Pakistan: urgent appeal for quintet held after speaking out against Musharraf

Group of politicians and trade unionists at risk of torture and ill-treatment

Amnesty International today demanded the release of five men being held in Pakistan.

The five include three politicians and one trade unionist, and were arrested on charges of sedition and rioting after speaking out last week against the imposition of emergency rule by General Pervez Musharraf nine days ago.

Amnesty believes all five are at risk of torture or ill treatment.

In the context of the current climate, the charges against the men appear to be politically motivated in an effort to suppress their right to freedom of expression, association and peaceful assembly.

The five are Ayub Qureshi, provincial chief of the Baluch National Party; Ghulum Farid Awan, a political activist; Hasil Bizenjo, a Baluch nationalist leader and former parliamentarian; Yusuf Mastikhan, Vice President of the National Workers Party and a trade union leader; and Liaquat Ali Sahi.

Amnesty International has called on its members to send letters to General Pervez Musharraf via his website ( www.presidentofpakistan.gov.pk/WTPresidentMessage.aspx ); Mr Aftab Ahmed Khan Sherpao, the Minister for the Interior ( minister@interior.gov.pk ; and Mr Zahid Hamid, the Minister of Law Justice and Human Rights ( minister@molaw.gov.pk raising concerns for the five.

All five have been active in campaigns to assert the interests and protect the rights of the people of Baluchistan province.

The group have been remanded in police custody in Karachi until 19 November.

Background


· The men were arrested on 6 November in Karachi, after participating in a civil society meeting at the Karachi Press club to protest against the imposition of emergency rule. They were presented before a magistrate court on 8 November and were remanded in judicial custody until 19 November.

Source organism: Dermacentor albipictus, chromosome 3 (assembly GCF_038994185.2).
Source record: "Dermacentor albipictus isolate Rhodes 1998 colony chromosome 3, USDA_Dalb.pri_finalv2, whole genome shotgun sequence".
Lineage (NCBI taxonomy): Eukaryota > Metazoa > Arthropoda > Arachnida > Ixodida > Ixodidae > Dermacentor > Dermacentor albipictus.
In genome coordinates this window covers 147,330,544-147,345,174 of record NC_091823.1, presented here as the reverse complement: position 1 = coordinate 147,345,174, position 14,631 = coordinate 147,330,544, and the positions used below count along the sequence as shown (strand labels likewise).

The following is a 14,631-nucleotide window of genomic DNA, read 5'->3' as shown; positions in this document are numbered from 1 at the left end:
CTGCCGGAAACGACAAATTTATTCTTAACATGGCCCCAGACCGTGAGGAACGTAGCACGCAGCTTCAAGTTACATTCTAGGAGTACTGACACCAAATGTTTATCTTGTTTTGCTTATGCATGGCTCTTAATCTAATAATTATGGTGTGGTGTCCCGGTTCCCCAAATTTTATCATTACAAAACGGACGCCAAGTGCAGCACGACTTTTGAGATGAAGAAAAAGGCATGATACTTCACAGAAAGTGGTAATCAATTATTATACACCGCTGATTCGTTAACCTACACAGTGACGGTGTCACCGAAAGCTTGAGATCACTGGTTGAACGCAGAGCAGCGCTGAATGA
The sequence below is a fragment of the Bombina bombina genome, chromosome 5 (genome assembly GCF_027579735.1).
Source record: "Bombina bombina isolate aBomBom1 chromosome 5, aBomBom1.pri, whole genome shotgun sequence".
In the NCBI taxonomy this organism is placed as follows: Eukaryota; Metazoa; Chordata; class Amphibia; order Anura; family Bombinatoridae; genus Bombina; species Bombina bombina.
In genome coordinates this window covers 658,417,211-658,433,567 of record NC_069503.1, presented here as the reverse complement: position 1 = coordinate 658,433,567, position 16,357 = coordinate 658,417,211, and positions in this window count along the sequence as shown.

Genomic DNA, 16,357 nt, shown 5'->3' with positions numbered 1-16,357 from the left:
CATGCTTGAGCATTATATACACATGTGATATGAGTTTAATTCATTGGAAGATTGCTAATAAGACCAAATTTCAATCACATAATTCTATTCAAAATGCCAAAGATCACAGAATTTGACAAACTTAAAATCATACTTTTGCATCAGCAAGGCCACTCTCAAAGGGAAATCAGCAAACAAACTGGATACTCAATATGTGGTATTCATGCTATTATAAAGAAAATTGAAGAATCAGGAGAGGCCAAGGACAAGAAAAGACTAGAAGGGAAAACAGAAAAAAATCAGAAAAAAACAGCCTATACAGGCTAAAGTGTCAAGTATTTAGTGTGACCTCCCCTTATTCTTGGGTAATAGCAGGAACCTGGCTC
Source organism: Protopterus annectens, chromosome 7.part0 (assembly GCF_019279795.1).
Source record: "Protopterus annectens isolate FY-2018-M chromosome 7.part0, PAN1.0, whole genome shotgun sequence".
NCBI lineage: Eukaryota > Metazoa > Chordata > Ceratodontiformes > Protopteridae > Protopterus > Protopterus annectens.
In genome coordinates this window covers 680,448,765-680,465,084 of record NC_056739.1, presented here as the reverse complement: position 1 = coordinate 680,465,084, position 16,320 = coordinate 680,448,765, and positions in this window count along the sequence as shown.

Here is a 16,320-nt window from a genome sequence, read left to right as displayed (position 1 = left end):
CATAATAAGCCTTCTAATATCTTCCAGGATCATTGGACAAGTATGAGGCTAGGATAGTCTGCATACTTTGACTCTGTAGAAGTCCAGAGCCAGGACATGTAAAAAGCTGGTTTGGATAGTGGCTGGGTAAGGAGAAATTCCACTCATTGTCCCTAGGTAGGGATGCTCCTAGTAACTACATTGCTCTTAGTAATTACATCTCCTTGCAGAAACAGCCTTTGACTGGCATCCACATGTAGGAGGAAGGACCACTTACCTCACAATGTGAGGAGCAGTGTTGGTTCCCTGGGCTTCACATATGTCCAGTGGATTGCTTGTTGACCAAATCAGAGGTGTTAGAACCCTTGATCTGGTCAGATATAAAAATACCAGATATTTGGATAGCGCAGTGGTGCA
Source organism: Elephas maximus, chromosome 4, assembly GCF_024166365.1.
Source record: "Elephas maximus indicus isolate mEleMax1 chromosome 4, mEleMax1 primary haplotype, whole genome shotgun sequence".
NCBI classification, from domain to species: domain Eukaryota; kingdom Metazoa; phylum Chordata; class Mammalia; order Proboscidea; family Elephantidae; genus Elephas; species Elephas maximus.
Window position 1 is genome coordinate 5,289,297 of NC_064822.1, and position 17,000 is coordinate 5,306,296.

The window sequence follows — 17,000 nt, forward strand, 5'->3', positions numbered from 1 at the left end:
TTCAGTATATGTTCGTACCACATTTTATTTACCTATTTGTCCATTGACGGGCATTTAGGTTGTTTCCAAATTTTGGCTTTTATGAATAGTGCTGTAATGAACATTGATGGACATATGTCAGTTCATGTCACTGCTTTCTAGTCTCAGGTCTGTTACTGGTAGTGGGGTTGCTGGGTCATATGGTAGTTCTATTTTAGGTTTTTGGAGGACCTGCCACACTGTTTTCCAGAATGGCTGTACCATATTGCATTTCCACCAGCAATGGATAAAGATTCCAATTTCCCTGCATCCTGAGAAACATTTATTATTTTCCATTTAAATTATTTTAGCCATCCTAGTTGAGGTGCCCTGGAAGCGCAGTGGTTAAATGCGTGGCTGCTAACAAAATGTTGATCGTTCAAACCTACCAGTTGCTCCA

· Acting in his capacity as army chief of staff, on 3 November General Musharraf suspended the bulk of the Constitution, including the rights to a fair trial. He assumed powers to amend the Constitution without any parliamentary procedure and proclaimed a Provisional Constitutional Order (PCO). This order prohibits any court issuing an order against the President, Prime Minister or any person exercising powers under their authority.

· The PCO and the new oath of office for the superior judiciary effectively rendered the position of existing judges invalid. The majority of the Supreme Court and Higher Court judges declined to take the new oath, resulting in their removal from service. Many of them are now under house arrest.

· Since the imposition of emergency, police and law enforcement agencies have arrested thousands of lawyers, political activists and human rights defenders. On Monday 5 November, more than 300 lawyers were arrested in Lahore and have been charged under Pakistan's anti-terrorism laws. They have since been detained in city jails across the country. There have been mass arrests, into the thousands, of political opponents across the country.

· Independent TV and Radio news channels have been prevented from broadcasting within the country since Saturday. New laws restricting freedom of print and electronic media were issued, breach of which attracts three to four years imprisonment and heavy fines. Two daily newspapers have been issued with notices to refrain from publishing materials which violate the new press laws.

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